... a literary thriller written in the vein of greats such as Laura Lippman and Chloe Benjamin ... Confronting us with the darkest part of the city, Mullen beckons readers not only to see the women she writes about, but to really look at them and their stories ... Focusing not on their mistakes or flaws, Mullen highlights the unfairness of the myriad expectations placed on women and how the tension can often lead them to fall ... Combined with the viewpoints of Clara and Lily, Luis’ side gives us a complete 360-degree view of Atlantic City, and the juxtaposition of glamour and degradation is enough to horrify and depress any reader. And yet, somehow, Mullen uses her exquisite prose and thought-provoking insights to push readers forward. This was a book I wanted to put down so many times --- not because it was bad, but because it was too vivid, too painful, too real --- but I could not do it once. Alluding to her book’s title, Mullen begs her readers to see these girls. As impossible as it seems, she is able to explore every Jane Doe’s background, every fatal flaw and every slide into danger, never once losing her audience in the horrors of it all ... not like anything I have read before. Mullen’s prose is so beautifully rendered and her pace so careful that you almost forget there is a mystery at the book’s core. The girls’ lives are too gripping to focus on the killer, and Mullen proposes too many painful questions to care about the 'whodunit.' But this is the glory of her work --- there is no spotlight on violent or rage-fueled men, but rather on the women who suffer at their hands. I will say that the ending shocked me in the most stunning way ... Mullen is a bright new talent, and I was constantly in awe of the fact that this is her debut; she is so skilled and so cadenced, with every word chosen with the care of a poet. I foresee a long career for her, and I cannot wait to find out where she turns her literary eye next.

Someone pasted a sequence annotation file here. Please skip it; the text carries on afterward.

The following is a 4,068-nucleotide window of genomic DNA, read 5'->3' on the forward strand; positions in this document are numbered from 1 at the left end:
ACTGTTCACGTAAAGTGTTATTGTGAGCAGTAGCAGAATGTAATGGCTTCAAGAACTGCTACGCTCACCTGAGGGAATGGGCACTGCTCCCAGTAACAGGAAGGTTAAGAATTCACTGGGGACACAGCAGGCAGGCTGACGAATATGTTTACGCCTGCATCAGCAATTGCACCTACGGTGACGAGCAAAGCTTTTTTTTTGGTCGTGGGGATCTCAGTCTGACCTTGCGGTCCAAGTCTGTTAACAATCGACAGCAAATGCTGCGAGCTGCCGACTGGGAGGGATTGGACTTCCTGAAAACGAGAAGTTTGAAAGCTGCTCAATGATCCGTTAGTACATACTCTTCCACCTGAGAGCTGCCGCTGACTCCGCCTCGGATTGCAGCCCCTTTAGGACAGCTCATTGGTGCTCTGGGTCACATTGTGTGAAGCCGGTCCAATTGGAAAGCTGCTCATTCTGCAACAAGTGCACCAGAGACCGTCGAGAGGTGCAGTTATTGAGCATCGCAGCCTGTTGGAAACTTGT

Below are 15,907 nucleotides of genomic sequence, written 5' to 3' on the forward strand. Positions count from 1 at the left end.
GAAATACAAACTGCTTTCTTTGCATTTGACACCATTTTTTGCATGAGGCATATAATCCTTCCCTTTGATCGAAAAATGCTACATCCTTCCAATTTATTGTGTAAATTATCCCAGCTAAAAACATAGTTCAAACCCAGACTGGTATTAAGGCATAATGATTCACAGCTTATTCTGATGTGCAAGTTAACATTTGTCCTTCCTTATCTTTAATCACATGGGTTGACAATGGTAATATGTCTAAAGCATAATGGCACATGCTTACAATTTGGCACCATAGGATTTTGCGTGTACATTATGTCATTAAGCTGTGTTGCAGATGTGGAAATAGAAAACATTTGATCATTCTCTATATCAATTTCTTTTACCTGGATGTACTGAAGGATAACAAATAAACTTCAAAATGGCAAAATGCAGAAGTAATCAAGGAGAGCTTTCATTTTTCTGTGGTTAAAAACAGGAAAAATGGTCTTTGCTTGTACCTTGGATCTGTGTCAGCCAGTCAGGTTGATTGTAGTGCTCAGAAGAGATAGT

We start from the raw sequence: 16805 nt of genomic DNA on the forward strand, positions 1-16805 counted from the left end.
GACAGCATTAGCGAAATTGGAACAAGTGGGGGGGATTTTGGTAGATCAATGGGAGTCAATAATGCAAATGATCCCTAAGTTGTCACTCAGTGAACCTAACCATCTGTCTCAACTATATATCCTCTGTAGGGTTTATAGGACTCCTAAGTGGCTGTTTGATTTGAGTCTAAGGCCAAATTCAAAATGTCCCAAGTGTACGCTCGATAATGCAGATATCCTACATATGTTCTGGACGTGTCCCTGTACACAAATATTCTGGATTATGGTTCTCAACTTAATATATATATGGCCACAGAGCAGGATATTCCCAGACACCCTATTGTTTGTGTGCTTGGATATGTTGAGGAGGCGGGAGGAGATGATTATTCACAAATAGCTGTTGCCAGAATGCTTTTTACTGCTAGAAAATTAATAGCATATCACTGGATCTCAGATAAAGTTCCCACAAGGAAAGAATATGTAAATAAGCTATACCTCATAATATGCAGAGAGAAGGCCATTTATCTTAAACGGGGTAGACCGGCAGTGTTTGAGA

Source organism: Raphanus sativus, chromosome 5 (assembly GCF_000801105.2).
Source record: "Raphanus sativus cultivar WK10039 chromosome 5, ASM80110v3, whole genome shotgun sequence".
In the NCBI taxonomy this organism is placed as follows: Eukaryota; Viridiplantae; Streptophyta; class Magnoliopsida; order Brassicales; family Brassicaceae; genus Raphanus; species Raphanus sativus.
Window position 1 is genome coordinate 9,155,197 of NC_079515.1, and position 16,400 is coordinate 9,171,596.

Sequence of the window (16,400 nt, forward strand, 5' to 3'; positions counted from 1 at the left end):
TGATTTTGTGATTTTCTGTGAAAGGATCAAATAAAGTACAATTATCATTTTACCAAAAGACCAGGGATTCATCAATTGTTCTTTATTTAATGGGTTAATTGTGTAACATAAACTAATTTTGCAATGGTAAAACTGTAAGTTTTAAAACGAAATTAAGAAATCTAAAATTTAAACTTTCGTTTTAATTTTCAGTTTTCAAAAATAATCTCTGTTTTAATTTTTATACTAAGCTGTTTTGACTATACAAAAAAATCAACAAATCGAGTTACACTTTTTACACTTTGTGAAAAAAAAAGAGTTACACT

What Mullen’s debut gives readers is a wrenchingly detailed, utterly credible story of women whose peril comes from poverty ... Mullen is brilliant at depicting their points of view ... Mullen builds almost unbearable suspense about whether the two friends will join the women in the marshes.
Written in multiple first-person accounts, including the voices of several murdered women, this is a dark, gritty, and cathartic debut with well-developed characters and a compelling plot that will appeal to fans of Attica Locke, Lou Berney, and Jennifer Hillier.
Mullen’s style is subtle, flowing ... [a] character in the novel is Atlantic City itself: fading; falling to ruin; promising an old sort of glamour that no longer exists; swindling sad, lonely people out of their money. This backdrop is unexpected and well rendered. A lyrical, incisive, and haunting debut.